The Growth of Audiobooks

By Dieaxtimwald (Own work) [CC BY-SA 3.0 (http://creativecommons.org/licenses/by-sa/3.0)], via Wikimedia Commons

By Dieaxtimwald (Own work) [CC BY-SA 3.0 (http://creativecommons.org/licenses/by-sa/3.0)%5D, via Wikimedia Commons

A few weeks back, I wrote an essay for LARB about reading in the multimedia age. A big part of the essay focused on audiobooks, which are growing in popularity each year.

According to QZ, audiobooks are growing more than ebooks. MarketWatch wrote that some audiobooks are selling more copies than their print counterparts, and according to The Digital Reader, “audio can outsell print when audio is treated as its original format and not produced as an after thought.”

Audio may be growing because of accessibility, according to The Bookseller and DBW. In just one year, between 2014 and 2015, audiobook sales grew 20% to about $1.78 billion, according to Publisher’s Weekly.

According to the WSJ and DBW, audiobooks are the fastest growing format in publishing. Edison Research found that 43% of Americans over the age of 12 have listened to an audiobook, and that audiobook consumers listened to an average of 6.7 audiobooks in the past year. More people are recommending audiobooks, even the NY Times. Audiobooks are also popular among children, who are used to using mobile devices, according to this slideshare. Audiobooks are also gaining popularity globally, in countries such as India, according to DBW. Free audiobooks are also available online, through sites such as Librovox, according to Wired.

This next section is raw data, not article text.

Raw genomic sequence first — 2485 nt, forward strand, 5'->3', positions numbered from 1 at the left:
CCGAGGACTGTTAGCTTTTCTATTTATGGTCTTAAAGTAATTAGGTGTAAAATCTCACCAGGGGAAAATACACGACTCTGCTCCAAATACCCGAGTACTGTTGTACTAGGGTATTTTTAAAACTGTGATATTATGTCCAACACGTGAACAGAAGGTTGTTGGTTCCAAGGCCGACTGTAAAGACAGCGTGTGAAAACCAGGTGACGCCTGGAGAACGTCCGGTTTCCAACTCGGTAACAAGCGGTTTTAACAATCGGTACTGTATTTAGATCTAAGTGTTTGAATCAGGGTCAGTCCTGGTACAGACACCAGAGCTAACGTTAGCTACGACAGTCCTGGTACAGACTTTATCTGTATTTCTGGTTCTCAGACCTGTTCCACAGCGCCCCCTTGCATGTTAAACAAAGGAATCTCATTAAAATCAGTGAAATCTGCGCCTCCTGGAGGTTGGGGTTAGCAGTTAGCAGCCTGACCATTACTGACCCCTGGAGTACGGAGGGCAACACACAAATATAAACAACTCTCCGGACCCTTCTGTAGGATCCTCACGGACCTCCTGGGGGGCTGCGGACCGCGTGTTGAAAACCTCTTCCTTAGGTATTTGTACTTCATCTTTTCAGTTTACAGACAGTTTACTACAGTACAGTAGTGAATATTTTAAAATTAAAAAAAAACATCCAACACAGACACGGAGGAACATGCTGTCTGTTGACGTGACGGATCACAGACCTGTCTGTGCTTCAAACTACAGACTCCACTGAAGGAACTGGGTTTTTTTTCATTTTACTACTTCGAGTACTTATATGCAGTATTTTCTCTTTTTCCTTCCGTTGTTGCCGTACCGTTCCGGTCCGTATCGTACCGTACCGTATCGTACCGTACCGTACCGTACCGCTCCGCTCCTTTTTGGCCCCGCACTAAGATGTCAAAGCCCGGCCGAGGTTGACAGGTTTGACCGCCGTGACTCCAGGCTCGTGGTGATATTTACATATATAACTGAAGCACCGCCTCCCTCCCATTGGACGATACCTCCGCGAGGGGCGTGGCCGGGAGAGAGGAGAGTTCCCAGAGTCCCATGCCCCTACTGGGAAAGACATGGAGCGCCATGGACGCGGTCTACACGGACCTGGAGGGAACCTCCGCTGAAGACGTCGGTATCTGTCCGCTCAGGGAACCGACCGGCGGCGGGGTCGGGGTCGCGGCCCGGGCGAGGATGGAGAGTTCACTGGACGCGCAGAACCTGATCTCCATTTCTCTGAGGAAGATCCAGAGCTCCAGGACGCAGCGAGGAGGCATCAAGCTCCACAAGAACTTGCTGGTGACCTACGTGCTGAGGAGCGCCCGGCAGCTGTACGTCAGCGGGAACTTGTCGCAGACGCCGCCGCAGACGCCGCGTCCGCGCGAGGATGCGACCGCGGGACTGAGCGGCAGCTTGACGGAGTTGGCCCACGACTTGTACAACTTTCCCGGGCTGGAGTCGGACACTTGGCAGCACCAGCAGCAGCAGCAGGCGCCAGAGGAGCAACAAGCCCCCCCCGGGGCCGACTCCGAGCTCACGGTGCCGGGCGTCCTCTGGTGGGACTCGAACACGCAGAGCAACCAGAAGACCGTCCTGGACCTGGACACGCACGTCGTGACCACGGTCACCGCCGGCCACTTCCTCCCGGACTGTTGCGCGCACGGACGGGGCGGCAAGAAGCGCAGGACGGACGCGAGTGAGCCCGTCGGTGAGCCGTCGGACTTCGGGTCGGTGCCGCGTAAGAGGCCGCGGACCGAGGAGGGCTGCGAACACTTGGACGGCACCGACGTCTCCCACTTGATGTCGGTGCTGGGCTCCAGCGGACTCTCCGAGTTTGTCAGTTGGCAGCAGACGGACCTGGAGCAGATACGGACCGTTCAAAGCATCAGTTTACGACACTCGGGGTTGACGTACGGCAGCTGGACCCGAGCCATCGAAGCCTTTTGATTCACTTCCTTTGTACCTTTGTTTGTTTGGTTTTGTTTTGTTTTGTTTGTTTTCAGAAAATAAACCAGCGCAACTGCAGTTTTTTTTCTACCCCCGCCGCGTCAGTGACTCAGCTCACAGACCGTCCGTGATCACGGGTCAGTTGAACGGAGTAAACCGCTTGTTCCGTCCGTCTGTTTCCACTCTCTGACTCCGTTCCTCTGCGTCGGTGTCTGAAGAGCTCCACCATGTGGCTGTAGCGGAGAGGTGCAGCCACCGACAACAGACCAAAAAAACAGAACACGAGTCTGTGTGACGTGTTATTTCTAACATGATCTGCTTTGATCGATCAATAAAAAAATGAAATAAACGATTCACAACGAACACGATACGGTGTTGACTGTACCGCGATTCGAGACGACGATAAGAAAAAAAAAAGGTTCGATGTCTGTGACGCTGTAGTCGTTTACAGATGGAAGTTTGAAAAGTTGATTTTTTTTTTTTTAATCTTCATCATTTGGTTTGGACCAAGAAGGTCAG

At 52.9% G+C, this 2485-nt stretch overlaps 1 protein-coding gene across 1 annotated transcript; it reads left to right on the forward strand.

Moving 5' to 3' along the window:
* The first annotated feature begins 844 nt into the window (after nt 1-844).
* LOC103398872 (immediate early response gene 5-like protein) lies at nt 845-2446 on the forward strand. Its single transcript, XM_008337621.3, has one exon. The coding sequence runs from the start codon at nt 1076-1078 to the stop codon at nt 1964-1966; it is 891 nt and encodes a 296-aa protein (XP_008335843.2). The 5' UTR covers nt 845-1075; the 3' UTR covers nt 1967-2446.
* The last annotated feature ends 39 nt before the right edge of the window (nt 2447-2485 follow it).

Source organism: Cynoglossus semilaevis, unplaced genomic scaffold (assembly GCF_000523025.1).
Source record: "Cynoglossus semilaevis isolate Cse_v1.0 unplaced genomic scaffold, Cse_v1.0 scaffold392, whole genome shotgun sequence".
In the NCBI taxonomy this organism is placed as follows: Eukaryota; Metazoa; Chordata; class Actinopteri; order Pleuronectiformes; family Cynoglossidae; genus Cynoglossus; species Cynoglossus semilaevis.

Some audiobooks do really well. The Harry Potter audiobooks, for example, sold 345 copies per hour at one point when they were first released on Audible, according to MarketWatch.

So why are audiobooks becoming so popular? Well, in addition to accessibility and being able to listen to books on your commute, Amazon has been pushing audiobooks, by buying Audible, creating ACX in 2011, discounting audiobooks if the ebook was purchased, syncing with Whispersync, and promoting audiobooks through Goodreads and Audible’s Send a Book program, according to DBW. There’s also Audible Clips, where you can share samples of audiobooks via email and social media. Plus ACX teaches classes to make it easier for authors to convert their books. And Amazon Echo may make it possible to annotate and connect audiobooks, according to Joe Wikert.

As an indie author, it’s becoming more and more important to produce audiobooks, in addition to print and ebooks. BookWorks breaks it down into parts one and two, on how to decide if you want to make audiobooks, how to create them, and how and where to distribute them. Publisher’s Weekly points out that distribution is important, especially since there are exclusive and non-exclusive options on Audible. The Digital Reader points out that there are a group of authors who are unhappy that Audible/ACX is the biggest option when it comes to audiobooks, but perhaps there may be more competing services at some point (eStories recently relaunched with an audiobook aspect and Libro.fm is an audiobook company that supports indie bookstores). There’s also Big Happy Family Audio, which distributes audiobooks.

The price of creating an audiobook varies a lot depending on your narrator and production quality, and DBW walks through the questions you should be asking. Reading a book silently is also different from reading aloud, so it’s a good idea to plan your audiobooks accordingly, according to DBW. If done right though, you can win an Audie Award.

Marketing audiobooks is also different from marketing other types of books. Joanna Penn recommends using ACX promo codes and sharing snippets via SoundCloud and Audible Clips.

You can do some cool projects with audio. Just for fun, here’s a few that I’ve found:

What audiobooks do you like to listen to? Have you heard of any cool audio projects? Please share in the comments!

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